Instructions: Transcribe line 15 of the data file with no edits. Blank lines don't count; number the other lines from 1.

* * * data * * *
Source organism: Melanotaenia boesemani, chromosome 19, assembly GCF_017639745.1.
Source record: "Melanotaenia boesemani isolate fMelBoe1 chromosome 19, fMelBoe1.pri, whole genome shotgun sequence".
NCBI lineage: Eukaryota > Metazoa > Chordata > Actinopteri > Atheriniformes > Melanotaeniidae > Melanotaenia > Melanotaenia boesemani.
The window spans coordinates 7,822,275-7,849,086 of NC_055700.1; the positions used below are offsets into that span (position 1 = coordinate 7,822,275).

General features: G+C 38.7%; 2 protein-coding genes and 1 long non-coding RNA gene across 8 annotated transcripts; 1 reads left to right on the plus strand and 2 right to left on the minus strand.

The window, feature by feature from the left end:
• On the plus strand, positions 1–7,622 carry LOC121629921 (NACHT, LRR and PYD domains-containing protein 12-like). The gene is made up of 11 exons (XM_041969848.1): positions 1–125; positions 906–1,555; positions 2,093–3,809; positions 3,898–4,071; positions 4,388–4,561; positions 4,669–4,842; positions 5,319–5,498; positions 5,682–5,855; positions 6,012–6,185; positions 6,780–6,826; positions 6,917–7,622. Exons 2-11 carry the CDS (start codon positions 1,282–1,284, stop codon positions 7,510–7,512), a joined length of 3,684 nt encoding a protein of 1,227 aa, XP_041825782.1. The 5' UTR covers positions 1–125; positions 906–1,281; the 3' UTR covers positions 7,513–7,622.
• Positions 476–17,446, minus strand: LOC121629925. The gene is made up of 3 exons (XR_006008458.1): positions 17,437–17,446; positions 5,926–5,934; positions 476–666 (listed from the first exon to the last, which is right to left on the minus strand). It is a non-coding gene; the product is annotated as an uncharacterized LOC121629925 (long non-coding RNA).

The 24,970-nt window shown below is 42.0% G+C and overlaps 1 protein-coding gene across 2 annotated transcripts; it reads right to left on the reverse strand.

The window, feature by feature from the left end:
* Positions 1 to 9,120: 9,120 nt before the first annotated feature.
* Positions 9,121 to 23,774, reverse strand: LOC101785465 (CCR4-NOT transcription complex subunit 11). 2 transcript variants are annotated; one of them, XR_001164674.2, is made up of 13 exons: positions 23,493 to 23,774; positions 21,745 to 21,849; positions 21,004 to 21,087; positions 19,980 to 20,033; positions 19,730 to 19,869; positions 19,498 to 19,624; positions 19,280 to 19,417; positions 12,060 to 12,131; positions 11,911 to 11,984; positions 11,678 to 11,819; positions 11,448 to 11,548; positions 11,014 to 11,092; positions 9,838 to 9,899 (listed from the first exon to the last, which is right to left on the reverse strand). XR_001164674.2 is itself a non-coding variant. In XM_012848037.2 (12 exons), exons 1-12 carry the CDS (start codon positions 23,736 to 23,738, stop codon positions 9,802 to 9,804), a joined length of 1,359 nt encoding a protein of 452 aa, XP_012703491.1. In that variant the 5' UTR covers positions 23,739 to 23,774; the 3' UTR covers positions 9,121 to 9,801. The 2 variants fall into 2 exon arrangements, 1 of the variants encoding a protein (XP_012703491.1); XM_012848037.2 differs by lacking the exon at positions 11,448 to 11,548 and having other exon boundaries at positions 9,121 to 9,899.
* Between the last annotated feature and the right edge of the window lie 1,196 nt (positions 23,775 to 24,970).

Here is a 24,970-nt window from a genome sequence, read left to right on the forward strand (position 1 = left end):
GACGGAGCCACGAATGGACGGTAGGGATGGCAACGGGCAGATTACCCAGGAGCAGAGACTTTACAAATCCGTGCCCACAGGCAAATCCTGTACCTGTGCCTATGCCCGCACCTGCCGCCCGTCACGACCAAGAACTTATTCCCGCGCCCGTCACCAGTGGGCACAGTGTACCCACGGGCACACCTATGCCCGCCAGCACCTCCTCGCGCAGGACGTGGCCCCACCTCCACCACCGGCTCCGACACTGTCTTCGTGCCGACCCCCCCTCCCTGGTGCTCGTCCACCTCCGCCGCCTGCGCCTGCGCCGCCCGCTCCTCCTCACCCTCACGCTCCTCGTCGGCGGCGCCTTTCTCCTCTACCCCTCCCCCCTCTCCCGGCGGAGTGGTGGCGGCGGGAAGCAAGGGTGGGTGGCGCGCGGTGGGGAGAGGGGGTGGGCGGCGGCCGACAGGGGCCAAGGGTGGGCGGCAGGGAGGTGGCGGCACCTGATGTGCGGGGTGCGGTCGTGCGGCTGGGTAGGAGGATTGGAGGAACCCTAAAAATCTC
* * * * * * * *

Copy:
GACGGAGCCACGAATGGACGGTAGGGATGGCAACGGGCAGATTACCCAGGAGCAGAGACTTTACAAATCCGTGCCCACAGGCAAATCCTGTACCTGTGCCTATGCCCGCACCTGCCGCCCGTCACGACCAAGAACTTATTCCCGCGCCCGTCACCAGTGGGCACAGTGTACCCACGGGCACACCTATGCCCGCCAGCACCTCCTCGCGCAGGACGTGGCCCCACCTCCACCACCGGCTCCGACACTGTCTTCGTGCCGACCCCCCCTCCCTGGTGCTCGTCCACCTCCGCCGCCTGCGCCTGCGCCGCCCGCTCCTCCTCACCCTCACGCTCCTCGTCGGCGGCGCCTTTCTCCTCTACCCCTCCCCCCTCTCCCGGCGGAGTGGTGGCGGCGGGAAGCAAGGGTGGGTGGCGCGCGGTGGGGAGAGGGGGTGGGCGGCGGCCGACAGGGGCCAAGGGTGGGCGGCAGGGAGGTGGCGGCACCTGATGTGCGGGGTGCGGTCGTGCGGCTGGGTAGGAGGATTGGAGGAACCCTAAAAATCTC